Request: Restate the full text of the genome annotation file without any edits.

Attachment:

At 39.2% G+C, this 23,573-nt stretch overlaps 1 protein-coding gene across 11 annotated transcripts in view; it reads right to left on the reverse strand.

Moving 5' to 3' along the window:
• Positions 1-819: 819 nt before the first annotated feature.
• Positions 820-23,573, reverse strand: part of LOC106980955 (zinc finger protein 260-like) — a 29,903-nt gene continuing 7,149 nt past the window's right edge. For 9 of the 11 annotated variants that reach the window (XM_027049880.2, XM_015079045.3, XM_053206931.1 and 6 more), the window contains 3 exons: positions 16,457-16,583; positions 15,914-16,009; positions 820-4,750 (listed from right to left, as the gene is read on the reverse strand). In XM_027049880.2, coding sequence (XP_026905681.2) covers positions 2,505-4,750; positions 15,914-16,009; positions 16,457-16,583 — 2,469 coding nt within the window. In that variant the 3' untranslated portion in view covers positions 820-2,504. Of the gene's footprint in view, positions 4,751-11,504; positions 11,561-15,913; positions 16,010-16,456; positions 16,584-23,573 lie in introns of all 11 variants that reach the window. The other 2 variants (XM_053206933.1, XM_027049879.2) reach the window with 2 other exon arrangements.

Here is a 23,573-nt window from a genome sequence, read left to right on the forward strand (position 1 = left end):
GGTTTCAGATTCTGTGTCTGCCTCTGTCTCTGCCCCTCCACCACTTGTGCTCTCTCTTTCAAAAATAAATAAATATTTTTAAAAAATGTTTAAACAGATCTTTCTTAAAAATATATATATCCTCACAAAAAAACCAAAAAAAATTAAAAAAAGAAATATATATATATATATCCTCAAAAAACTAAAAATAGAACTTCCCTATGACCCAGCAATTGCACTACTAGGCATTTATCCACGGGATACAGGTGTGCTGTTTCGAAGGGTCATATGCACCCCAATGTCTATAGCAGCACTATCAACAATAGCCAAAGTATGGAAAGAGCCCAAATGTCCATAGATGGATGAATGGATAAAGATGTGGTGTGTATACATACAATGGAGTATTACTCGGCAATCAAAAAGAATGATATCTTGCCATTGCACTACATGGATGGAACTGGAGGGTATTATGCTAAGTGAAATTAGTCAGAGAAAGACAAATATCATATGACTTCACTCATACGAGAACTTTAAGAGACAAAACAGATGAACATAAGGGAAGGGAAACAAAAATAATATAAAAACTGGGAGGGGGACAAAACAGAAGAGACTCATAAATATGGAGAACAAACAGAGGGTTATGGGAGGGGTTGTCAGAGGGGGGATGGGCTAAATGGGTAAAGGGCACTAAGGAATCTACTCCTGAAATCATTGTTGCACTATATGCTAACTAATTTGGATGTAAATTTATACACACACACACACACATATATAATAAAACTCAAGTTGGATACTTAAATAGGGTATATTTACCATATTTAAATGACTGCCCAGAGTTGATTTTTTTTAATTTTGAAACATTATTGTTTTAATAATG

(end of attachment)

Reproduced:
At 39.2% G+C, this 23,573-nt stretch overlaps 1 protein-coding gene across 11 annotated transcripts in view; it reads right to left on the reverse strand.

Moving 5' to 3' along the window:
• Positions 1-819: 819 nt before the first annotated feature.
• Positions 820-23,573, reverse strand: part of LOC106980955 (zinc finger protein 260-like) — a 29,903-nt gene continuing 7,149 nt past the window's right edge. For 9 of the 11 annotated variants that reach the window (XM_027049880.2, XM_015079045.3, XM_053206931.1 and 6 more), the window contains 3 exons: positions 16,457-16,583; positions 15,914-16,009; positions 820-4,750 (listed from right to left, as the gene is read on the reverse strand). In XM_027049880.2, coding sequence (XP_026905681.2) covers positions 2,505-4,750; positions 15,914-16,009; positions 16,457-16,583 — 2,469 coding nt within the window. In that variant the 3' untranslated portion in view covers positions 820-2,504. Of the gene's footprint in view, positions 4,751-11,504; positions 11,561-15,913; positions 16,010-16,456; positions 16,584-23,573 lie in introns of all 11 variants that reach the window. The other 2 variants (XM_053206933.1, XM_027049879.2) reach the window with 2 other exon arrangements.

Here is a 23,573-nt window from a genome sequence, read left to right on the forward strand (position 1 = left end):
GGTTTCAGATTCTGTGTCTGCCTCTGTCTCTGCCCCTCCACCACTTGTGCTCTCTCTTTCAAAAATAAATAAATATTTTTAAAAAATGTTTAAACAGATCTTTCTTAAAAATATATATATCCTCACAAAAAAACCAAAAAAAATTAAAAAAAGAAATATATATATATATATCCTCAAAAAACTAAAAATAGAACTTCCCTATGACCCAGCAATTGCACTACTAGGCATTTATCCACGGGATACAGGTGTGCTGTTTCGAAGGGTCATATGCACCCCAATGTCTATAGCAGCACTATCAACAATAGCCAAAGTATGGAAAGAGCCCAAATGTCCATAGATGGATGAATGGATAAAGATGTGGTGTGTATACATACAATGGAGTATTACTCGGCAATCAAAAAGAATGATATCTTGCCATTGCACTACATGGATGGAACTGGAGGGTATTATGCTAAGTGAAATTAGTCAGAGAAAGACAAATATCATATGACTTCACTCATACGAGAACTTTAAGAGACAAAACAGATGAACATAAGGGAAGGGAAACAAAAATAATATAAAAACTGGGAGGGGGACAAAACAGAAGAGACTCATAAATATGGAGAACAAACAGAGGGTTATGGGAGGGGTTGTCAGAGGGGGGATGGGCTAAATGGGTAAAGGGCACTAAGGAATCTACTCCTGAAATCATTGTTGCACTATATGCTAACTAATTTGGATGTAAATTTATACACACACACACACACATATATAATAAAACTCAAGTTGGATACTTAAATAGGGTATATTTACCATATTTAAATGACTGCCCAGAGTTGATTTTTTTTAATTTTGAAACATTATTGTTTTAATAATG